Although they make up the largest portion, France Telecom’s ducts are not the only ones and cable ducts could be used as well. However, there is a lot of uncertainty about the availability of these ducts, and hence whether the measures would be sufficient, notably outside the most important cities in France.

This is why adequate sharing of the last part of the local loop is crucial inside the building but also on the horizontal segment.

Cabling the interior of buildings is an extremely important subject. An evolution of rules, even legislation should be considered so that precabling is required in new buildings and the cabling of existing buildings is made easier for operators. Of course, this should come along with rules granting the sharing of the fibre installed.

It is indeed doubtful there will be more than one operator granted access by co-ownership property. There is therefore risk of pre-emption of this facility by the first operator reaching the building. Who wants people to have to move to change operators? Sharing is therefore crucial.

Moreover, in many parts of the country it is doubtful both for technical and economical reasons that there will be from the start more than one operator rolling out its own fibre to each building. It is thus important that an access offer is granted higher in the network, at the optical node level by every operator on a symmetrical basis and at conditions that encourage what can be considered as co-investment. It is ARCEP’s duty to work in the future months with the operators and define more precisely what such reasonable access offers could be.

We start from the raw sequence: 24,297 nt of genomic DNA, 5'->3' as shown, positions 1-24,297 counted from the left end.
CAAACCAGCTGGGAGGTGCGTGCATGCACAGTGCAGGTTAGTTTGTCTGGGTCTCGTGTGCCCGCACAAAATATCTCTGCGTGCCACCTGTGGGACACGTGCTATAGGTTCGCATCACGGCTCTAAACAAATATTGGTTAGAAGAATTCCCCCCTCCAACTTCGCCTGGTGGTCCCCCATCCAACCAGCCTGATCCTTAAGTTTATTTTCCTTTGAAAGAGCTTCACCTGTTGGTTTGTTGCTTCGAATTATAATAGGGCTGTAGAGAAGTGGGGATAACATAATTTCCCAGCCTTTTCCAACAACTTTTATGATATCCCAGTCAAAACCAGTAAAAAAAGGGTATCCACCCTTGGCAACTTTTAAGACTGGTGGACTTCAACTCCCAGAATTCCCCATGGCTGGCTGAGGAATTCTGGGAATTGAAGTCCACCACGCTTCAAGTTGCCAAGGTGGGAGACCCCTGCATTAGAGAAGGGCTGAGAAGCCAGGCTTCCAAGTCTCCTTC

There are, of course, other important drivers aside from regulation that will affect the speed of the roll-out.

Local authorities have an important role to plays as “facilitators”: They can encourage the sharing of ducts when granting rights of way, lay ducts and rent them, avoid inefficient duplication of basic infrastructure on reduced geographical areas, facilitate negotiations with property owners, and ensure the fair opening of the new optical loop.

And last but not least, an adequate access to content, especially premium content, will be crucial. Next-generation access networks must be seen not as a threat but as a new opportunity for content providers.

We are at a crucial, exciting but decisive moment in the history of our country’s networks of the future. Over the coming months, let’s calmly open a debate in France in light of the European review to define the best conditions so that our country might keep in NGA enabled high-speed broadband the place it has reached in broadband.

Gabrielle Gauthey is a commissioner at L’Autorité de Régulation des Communications Electroniques et des Postes (ARCEP; www.arcep.fr), the French regulatory authority for telecommunications and postal activities.